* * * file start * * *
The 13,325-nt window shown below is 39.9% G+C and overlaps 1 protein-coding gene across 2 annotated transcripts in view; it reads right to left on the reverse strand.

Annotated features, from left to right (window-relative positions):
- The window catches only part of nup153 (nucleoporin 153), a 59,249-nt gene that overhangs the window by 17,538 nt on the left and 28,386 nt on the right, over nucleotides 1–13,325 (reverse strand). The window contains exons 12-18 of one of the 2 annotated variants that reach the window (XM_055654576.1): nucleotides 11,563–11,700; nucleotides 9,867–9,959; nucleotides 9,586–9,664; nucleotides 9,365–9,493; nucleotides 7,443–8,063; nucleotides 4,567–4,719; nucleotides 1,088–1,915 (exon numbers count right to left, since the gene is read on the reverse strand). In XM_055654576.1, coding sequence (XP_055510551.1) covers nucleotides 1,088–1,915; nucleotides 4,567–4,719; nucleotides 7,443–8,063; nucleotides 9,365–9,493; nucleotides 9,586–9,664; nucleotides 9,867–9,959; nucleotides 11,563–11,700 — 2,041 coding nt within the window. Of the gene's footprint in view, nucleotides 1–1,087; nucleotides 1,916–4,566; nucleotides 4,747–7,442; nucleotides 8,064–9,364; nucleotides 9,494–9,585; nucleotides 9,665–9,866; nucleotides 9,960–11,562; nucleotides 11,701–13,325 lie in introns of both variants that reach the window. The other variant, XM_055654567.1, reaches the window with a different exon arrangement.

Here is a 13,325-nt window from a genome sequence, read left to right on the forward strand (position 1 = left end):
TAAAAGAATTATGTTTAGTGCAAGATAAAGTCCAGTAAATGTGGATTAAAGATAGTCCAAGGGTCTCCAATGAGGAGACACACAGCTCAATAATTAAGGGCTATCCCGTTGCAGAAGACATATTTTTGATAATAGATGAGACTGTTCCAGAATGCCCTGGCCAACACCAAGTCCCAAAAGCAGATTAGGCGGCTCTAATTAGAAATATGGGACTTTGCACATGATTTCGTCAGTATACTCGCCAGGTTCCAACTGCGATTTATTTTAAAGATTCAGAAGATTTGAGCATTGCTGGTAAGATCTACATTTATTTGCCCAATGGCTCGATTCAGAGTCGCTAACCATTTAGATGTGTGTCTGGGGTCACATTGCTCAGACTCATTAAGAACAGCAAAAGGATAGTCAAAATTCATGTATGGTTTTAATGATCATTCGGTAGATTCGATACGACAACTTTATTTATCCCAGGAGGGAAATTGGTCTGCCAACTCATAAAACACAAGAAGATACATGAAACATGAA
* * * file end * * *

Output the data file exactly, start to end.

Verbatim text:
The 13,325-nt window shown below is 39.9% G+C and overlaps 1 protein-coding gene across 2 annotated transcripts in view; it reads right to left on the reverse strand.

Annotated features, from left to right (window-relative positions):
- The window catches only part of nup153 (nucleoporin 153), a 59,249-nt gene that overhangs the window by 17,538 nt on the left and 28,386 nt on the right, over nucleotides 1–13,325 (reverse strand). The window contains exons 12-18 of one of the 2 annotated variants that reach the window (XM_055654576.1): nucleotides 11,563–11,700; nucleotides 9,867–9,959; nucleotides 9,586–9,664; nucleotides 9,365–9,493; nucleotides 7,443–8,063; nucleotides 4,567–4,719; nucleotides 1,088–1,915 (exon numbers count right to left, since the gene is read on the reverse strand). In XM_055654576.1, coding sequence (XP_055510551.1) covers nucleotides 1,088–1,915; nucleotides 4,567–4,719; nucleotides 7,443–8,063; nucleotides 9,365–9,493; nucleotides 9,586–9,664; nucleotides 9,867–9,959; nucleotides 11,563–11,700 — 2,041 coding nt within the window. Of the gene's footprint in view, nucleotides 1–1,087; nucleotides 1,916–4,566; nucleotides 4,747–7,442; nucleotides 8,064–9,364; nucleotides 9,494–9,585; nucleotides 9,665–9,866; nucleotides 9,960–11,562; nucleotides 11,701–13,325 lie in introns of both variants that reach the window. The other variant, XM_055654567.1, reaches the window with a different exon arrangement.

Here is a 13,325-nt window from a genome sequence, read left to right on the forward strand (position 1 = left end):
TAAAAGAATTATGTTTAGTGCAAGATAAAGTCCAGTAAATGTGGATTAAAGATAGTCCAAGGGTCTCCAATGAGGAGACACACAGCTCAATAATTAAGGGCTATCCCGTTGCAGAAGACATATTTTTGATAATAGATGAGACTGTTCCAGAATGCCCTGGCCAACACCAAGTCCCAAAAGCAGATTAGGCGGCTCTAATTAGAAATATGGGACTTTGCACATGATTTCGTCAGTATACTCGCCAGGTTCCAACTGCGATTTATTTTAAAGATTCAGAAGATTTGAGCATTGCTGGTAAGATCTACATTTATTTGCCCAATGGCTCGATTCAGAGTCGCTAACCATTTAGATGTGTGTCTGGGGTCACATTGCTCAGACTCATTAAGAACAGCAAAAGGATAGTCAAAATTCATGTATGGTTTTAATGATCATTCGGTAGATTCGATACGACAACTTTATTTATCCCAGGAGGGAAATTGGTCTGCCAACTCATAAAACACAAGAAGATACATGAAACATGAA